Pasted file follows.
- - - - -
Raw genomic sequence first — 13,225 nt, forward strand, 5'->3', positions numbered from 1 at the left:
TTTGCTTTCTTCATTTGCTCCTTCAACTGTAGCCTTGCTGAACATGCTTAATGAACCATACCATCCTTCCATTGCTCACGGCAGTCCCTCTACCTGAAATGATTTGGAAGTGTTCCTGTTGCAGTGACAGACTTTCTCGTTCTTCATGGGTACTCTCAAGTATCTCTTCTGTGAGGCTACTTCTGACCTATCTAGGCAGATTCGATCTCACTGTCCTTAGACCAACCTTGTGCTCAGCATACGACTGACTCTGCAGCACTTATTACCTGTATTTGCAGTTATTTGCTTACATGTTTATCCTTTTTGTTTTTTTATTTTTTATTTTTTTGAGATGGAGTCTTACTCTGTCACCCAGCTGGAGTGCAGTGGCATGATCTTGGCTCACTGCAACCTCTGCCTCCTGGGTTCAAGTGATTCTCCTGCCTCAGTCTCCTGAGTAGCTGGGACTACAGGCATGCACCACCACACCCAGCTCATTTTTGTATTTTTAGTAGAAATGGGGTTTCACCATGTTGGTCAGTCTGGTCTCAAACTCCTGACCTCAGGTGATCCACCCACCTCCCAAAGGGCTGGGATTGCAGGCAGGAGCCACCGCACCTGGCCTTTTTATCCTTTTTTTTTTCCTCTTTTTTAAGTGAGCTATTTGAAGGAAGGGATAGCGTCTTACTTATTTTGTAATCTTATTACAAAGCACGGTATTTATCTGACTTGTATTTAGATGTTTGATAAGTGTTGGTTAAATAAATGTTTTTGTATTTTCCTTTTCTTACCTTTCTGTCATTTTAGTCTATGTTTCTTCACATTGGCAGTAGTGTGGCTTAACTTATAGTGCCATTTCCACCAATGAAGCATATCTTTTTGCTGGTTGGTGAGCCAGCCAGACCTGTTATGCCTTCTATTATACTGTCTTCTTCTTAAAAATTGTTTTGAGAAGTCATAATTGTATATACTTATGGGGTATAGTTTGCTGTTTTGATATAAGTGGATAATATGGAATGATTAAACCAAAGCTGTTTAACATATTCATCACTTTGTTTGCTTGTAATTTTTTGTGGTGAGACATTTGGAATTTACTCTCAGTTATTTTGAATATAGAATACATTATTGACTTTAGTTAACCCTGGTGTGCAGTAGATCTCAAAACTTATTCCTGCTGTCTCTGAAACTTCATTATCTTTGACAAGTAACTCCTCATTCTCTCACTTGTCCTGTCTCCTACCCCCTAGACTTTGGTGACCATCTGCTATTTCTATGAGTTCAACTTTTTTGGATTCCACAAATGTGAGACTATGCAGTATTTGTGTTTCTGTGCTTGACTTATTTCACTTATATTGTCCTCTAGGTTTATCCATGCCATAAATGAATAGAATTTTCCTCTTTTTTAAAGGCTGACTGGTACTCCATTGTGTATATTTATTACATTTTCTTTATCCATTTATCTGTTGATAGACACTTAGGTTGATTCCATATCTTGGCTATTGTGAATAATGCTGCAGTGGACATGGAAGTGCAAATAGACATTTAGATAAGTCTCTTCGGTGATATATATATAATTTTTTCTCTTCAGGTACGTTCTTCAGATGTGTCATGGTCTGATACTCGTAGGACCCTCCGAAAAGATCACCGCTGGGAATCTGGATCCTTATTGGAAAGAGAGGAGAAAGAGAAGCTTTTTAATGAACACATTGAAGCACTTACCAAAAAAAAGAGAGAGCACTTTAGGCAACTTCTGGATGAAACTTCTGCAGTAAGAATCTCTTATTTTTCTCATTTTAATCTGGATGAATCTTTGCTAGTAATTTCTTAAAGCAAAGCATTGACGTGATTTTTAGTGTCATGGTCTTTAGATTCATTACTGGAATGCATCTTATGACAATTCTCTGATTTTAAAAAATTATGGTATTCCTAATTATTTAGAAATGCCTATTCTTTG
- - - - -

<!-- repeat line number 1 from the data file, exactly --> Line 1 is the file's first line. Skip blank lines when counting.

Raw genomic sequence first — 13,225 nt, forward strand, 5'->3', positions numbered from 1 at the left: